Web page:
Commonly-encountered antlion species Brachynemurus sackeni appears to represent two cryptic species

"Phylogeographic Investigations of the Widespread, Arid-Adapted Antlion Brachynemurus sackeni Hagen (Neuroptera: Myrmeleontidae)
Joseph S. Wilson, Kevin A. Williams, Clayton F. Gunnell, and James P. Pitts

Department of Biology, Utah State University, 5305 Old Main Hill, Logan, UT 84322, USA
Received 10 June 2010; Accepted 16 November 2010
Academic Editor: Coby Schal

Copyright © 2010 Joseph S. Wilson et al. This is an open access article distributed under the Creative Commons Attribution License, which permits unrestricted use, distribution, and reproduction in any medium, provided the original work is properly cited.

Abstract

Several recent studies investigating patterns of diversification in widespread desert-adapted vertebrates have associated major periods of genetic differentiation to late Neogene mountain-building events; yet few projects have addressed these patterns in widespread invertebrates. We examine phylogeographic patterns in the widespread antlion species Brachynemurus sackeni Hagen (Neuroptera: Myrmeleontidae) using a region of the mitochondrial gene cytochrome oxidase I (COI). We then use a molecular clock to estimate divergence dates for the major lineages. Our analyses resulted in a phylogeny that shows two distinct lineages, both of which are likely distinct species. This reveals the first cryptic species-complex in Myrmeleontidae. The genetic split between lineages dates to about 3.8–4.7 million years ago and may be associated with Neogene mountain building. The phylogeographic pattern does not match patterns found in other taxa. Future analyses within this species-complex may uncover a unique evolutionary history in this group."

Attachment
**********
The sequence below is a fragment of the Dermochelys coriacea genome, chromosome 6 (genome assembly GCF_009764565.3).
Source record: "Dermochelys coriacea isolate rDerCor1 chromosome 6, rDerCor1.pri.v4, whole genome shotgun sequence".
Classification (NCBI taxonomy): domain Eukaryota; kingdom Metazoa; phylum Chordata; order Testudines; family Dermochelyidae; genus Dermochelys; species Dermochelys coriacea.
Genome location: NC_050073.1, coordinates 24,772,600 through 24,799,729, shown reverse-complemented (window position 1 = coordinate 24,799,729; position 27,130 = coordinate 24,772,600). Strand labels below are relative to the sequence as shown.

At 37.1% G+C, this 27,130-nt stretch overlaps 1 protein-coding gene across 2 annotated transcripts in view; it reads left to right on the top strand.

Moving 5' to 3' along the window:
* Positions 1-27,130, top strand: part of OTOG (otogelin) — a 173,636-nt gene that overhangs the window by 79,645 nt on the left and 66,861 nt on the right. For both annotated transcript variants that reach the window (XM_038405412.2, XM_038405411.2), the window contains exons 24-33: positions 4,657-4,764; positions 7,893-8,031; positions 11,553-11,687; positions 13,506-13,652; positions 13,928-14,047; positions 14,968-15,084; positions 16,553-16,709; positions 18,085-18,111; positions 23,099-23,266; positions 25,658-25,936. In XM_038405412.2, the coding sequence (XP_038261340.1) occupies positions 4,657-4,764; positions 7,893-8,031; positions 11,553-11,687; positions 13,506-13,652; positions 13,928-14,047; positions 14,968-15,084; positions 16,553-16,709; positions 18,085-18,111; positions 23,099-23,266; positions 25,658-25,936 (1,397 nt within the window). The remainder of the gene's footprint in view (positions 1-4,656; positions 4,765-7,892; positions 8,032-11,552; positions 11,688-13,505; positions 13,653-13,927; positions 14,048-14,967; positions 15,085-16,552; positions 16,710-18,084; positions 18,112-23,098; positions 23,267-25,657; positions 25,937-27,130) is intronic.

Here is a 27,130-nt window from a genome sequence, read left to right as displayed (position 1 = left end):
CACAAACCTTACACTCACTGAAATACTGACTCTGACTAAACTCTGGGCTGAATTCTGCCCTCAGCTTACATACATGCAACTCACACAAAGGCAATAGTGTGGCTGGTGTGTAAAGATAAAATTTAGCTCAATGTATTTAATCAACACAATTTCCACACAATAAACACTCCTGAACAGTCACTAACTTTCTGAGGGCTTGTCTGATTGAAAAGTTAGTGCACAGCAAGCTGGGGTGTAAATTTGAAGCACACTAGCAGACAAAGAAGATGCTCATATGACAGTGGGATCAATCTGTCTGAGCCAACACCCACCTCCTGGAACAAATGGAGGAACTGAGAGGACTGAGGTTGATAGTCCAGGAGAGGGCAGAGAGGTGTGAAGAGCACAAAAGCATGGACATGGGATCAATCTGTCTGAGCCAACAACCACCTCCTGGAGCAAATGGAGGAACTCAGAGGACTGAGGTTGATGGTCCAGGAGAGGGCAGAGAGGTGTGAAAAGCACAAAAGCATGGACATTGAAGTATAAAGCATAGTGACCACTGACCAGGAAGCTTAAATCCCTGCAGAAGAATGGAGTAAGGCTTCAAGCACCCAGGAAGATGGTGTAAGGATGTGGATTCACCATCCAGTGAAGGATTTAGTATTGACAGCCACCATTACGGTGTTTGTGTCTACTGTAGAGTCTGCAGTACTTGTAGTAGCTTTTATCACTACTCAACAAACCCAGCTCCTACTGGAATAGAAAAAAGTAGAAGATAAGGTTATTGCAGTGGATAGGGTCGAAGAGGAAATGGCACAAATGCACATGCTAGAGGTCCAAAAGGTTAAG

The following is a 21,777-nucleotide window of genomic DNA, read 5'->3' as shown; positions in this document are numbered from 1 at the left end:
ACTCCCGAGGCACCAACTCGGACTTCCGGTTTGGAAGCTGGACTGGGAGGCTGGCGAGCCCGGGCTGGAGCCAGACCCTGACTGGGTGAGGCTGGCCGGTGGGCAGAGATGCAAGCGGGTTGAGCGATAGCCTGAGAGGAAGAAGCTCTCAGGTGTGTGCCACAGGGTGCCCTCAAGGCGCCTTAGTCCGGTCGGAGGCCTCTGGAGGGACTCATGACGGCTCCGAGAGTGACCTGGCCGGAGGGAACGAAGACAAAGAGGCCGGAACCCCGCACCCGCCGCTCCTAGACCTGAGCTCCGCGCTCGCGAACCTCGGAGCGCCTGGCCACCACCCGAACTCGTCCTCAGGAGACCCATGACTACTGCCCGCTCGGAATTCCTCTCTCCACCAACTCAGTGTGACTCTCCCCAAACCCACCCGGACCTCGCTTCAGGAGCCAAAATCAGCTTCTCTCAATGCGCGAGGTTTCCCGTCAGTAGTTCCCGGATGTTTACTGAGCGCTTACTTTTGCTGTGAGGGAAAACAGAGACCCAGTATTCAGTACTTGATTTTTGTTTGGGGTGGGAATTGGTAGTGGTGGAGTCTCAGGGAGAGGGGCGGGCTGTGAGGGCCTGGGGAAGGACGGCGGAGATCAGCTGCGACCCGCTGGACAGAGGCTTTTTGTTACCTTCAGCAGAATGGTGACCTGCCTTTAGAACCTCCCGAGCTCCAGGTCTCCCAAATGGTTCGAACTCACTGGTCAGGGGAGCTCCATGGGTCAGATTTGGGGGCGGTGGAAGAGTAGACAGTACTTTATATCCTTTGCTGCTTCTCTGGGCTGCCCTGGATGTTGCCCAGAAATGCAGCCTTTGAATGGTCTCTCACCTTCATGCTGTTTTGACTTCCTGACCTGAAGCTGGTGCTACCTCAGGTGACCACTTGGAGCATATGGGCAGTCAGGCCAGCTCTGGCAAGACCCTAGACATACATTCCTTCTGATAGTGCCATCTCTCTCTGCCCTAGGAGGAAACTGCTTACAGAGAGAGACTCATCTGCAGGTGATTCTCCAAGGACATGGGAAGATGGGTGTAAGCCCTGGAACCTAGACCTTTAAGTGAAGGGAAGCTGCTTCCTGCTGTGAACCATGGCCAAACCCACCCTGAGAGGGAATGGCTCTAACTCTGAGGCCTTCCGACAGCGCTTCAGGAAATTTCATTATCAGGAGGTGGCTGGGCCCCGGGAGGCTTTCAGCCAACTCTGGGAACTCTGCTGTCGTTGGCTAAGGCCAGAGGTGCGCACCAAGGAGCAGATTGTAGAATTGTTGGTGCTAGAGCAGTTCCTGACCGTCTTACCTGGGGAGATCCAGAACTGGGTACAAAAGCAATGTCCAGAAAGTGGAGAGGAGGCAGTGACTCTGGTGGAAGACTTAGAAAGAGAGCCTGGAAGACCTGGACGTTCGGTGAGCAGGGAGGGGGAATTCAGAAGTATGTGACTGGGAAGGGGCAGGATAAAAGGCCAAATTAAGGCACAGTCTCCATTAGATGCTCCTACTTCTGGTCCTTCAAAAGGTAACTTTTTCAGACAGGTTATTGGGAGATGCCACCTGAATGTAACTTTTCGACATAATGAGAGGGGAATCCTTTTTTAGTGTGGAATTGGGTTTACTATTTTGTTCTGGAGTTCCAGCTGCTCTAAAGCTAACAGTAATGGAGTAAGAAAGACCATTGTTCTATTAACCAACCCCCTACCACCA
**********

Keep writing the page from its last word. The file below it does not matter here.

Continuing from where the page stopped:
http://www.hindawi.com/journals/psyche/2010/804709/

Two recent observations of this species complex in California:
http://www.inaturalist.org/observations/1643421
http://www.inaturalist.org/observations/1310616

Posted by jaykeller jaykeller, June 18, 2015 13:13

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I do wonder how many cryptic species are out there... Animals and plants that we've always called one species may have been different all along!

Posted by sambiology almost 4 years ago (Flag)

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